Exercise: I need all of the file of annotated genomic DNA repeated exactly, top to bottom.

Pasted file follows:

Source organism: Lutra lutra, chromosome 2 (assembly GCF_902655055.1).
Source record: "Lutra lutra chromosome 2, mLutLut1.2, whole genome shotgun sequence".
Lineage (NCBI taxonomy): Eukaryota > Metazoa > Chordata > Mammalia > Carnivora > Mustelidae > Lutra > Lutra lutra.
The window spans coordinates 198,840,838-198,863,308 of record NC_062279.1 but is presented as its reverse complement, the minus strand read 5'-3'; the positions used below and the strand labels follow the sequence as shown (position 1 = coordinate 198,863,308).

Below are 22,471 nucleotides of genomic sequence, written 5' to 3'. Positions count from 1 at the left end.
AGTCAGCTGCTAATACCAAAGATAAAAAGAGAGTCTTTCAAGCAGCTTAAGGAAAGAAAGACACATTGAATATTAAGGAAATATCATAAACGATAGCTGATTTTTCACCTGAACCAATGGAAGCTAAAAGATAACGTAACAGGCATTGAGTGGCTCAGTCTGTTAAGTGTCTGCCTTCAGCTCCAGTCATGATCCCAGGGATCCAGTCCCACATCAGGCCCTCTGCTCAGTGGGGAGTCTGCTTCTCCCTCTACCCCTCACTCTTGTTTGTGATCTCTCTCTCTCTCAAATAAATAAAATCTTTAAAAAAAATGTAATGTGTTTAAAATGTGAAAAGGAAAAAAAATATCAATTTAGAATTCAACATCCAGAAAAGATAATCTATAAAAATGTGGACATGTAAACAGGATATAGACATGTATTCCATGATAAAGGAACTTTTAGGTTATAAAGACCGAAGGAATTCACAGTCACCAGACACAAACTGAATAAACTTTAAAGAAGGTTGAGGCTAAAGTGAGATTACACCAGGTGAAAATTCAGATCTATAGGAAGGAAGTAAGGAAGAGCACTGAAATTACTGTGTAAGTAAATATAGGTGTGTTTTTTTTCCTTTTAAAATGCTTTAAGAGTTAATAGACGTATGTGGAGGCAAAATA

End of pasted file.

Source organism: Lutra lutra, chromosome 2 (assembly GCF_902655055.1).
Source record: "Lutra lutra chromosome 2, mLutLut1.2, whole genome shotgun sequence".
Lineage (NCBI taxonomy): Eukaryota > Metazoa > Chordata > Mammalia > Carnivora > Mustelidae > Lutra > Lutra lutra.
The window spans coordinates 198,840,838-198,863,308 of record NC_062279.1 but is presented as its reverse complement, the minus strand read 5'-3'; the positions used below and the strand labels follow the sequence as shown (position 1 = coordinate 198,863,308).

Below are 22,471 nucleotides of genomic sequence, written 5' to 3'. Positions count from 1 at the left end.
AGTCAGCTGCTAATACCAAAGATAAAAAGAGAGTCTTTCAAGCAGCTTAAGGAAAGAAAGACACATTGAATATTAAGGAAATATCATAAACGATAGCTGATTTTTCACCTGAACCAATGGAAGCTAAAAGATAACGTAACAGGCATTGAGTGGCTCAGTCTGTTAAGTGTCTGCCTTCAGCTCCAGTCATGATCCCAGGGATCCAGTCCCACATCAGGCCCTCTGCTCAGTGGGGAGTCTGCTTCTCCCTCTACCCCTCACTCTTGTTTGTGATCTCTCTCTCTCTCAAATAAATAAAATCTTTAAAAAAAATGTAATGTGTTTAAAATGTGAAAAGGAAAAAAAATATCAATTTAGAATTCAACATCCAGAAAAGATAATCTATAAAAATGTGGACATGTAAACAGGATATAGACATGTATTCCATGATAAAGGAACTTTTAGGTTATAAAGACCGAAGGAATTCACAGTCACCAGACACAAACTGAATAAACTTTAAAGAAGGTTGAGGCTAAAGTGAGATTACACCAGGTGAAAATTCAGATCTATAGGAAGGAAGTAAGGAAGAGCACTGAAATTACTGTGTAAGTAAATATAGGTGTGTTTTTTTTCCTTTTAAAATGCTTTAAGAGTTAATAGACGTATGTGGAGGCAAAATA